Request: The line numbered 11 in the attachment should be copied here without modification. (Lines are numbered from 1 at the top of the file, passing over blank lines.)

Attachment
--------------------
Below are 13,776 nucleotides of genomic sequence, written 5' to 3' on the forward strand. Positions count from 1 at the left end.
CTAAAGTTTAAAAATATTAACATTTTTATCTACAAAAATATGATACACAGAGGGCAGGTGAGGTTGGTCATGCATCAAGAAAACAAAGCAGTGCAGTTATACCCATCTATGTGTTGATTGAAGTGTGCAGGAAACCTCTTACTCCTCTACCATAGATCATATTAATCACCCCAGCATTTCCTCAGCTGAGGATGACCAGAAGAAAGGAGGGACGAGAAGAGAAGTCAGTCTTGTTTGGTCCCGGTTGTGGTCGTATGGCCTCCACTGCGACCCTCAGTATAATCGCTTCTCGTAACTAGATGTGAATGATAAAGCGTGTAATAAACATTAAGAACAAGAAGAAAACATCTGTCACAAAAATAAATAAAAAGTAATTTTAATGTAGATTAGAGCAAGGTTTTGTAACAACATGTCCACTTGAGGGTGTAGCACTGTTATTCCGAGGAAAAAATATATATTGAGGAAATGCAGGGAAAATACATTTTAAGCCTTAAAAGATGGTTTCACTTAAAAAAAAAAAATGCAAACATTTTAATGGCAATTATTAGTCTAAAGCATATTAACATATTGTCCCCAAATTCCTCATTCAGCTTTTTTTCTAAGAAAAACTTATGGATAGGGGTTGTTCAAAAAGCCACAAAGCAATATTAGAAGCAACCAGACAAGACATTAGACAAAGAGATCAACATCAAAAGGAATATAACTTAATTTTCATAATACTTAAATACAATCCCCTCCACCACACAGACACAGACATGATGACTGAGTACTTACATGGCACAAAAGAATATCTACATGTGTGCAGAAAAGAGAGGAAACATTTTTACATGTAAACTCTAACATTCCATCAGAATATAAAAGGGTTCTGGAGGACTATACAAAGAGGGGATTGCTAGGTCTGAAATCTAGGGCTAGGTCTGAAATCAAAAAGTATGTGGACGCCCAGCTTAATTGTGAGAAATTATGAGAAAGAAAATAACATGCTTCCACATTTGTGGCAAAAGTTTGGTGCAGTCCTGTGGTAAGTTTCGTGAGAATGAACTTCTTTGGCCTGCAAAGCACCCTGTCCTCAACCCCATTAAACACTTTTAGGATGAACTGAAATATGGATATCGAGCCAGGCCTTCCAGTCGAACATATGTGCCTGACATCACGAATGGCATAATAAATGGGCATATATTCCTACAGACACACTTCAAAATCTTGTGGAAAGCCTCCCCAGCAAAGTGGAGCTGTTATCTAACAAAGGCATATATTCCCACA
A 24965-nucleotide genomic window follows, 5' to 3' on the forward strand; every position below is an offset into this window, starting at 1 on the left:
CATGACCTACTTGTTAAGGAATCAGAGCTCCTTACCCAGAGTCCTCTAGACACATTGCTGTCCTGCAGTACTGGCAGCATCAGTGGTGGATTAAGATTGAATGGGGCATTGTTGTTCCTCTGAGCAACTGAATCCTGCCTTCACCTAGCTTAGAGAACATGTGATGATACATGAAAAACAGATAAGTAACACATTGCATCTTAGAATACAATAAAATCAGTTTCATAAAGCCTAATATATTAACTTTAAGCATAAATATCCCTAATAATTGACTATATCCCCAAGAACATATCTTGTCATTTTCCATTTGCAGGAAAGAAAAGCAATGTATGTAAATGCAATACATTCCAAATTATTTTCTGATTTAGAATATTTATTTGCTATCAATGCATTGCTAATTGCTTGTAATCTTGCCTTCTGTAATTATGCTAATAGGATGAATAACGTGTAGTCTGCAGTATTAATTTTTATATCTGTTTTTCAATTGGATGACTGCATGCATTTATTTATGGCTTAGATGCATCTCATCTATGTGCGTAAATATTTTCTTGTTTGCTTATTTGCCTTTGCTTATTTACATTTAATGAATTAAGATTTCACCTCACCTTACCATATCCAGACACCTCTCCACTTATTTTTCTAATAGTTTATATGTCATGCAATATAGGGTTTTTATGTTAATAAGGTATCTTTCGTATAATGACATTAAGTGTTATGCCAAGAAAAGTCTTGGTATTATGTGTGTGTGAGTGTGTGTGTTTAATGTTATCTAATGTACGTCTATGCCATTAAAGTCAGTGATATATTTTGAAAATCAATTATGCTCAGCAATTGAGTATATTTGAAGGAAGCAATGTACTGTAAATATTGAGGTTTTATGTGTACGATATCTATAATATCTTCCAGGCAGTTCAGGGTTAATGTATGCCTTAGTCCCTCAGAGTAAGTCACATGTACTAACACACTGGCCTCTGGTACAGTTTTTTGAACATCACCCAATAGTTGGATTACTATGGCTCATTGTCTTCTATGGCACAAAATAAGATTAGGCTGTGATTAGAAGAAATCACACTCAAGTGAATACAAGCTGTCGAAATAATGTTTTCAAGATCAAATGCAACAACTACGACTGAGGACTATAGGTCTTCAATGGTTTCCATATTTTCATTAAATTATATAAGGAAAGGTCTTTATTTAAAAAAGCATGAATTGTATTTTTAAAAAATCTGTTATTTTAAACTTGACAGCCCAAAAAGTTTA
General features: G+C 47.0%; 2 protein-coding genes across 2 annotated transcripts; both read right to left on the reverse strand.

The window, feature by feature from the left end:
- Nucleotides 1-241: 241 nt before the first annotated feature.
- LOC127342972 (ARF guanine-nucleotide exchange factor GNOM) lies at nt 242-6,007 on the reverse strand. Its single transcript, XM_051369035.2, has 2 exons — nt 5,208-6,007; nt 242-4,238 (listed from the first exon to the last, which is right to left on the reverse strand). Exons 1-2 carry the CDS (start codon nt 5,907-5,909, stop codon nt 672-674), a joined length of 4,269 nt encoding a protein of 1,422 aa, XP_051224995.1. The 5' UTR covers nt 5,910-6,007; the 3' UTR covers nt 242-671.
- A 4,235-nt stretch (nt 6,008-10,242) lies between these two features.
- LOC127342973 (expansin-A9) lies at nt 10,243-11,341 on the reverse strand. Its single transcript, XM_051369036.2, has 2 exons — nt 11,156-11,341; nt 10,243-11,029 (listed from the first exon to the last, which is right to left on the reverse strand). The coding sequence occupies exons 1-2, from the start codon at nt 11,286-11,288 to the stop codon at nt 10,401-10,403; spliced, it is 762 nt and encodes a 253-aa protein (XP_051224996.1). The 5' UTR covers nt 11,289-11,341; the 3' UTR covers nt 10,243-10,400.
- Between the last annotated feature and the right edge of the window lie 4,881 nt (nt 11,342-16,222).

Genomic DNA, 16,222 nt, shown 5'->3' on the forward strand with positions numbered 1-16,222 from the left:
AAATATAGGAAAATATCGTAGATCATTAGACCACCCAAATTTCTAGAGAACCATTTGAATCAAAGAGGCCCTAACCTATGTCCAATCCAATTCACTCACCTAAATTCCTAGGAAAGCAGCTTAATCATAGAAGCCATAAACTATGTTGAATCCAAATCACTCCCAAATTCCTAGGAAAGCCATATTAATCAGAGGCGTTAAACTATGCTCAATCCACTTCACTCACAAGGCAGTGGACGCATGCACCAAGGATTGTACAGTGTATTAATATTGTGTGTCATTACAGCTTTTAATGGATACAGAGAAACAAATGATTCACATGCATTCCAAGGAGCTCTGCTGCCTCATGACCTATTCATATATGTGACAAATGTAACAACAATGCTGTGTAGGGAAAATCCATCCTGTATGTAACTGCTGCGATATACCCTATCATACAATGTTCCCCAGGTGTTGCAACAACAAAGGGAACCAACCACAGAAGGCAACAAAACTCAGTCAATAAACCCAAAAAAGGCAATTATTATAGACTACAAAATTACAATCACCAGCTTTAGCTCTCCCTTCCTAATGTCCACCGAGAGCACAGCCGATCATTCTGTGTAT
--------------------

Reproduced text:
- Between the last annotated feature and the right edge of the window lie 4,881 nt (nt 11,342-16,222).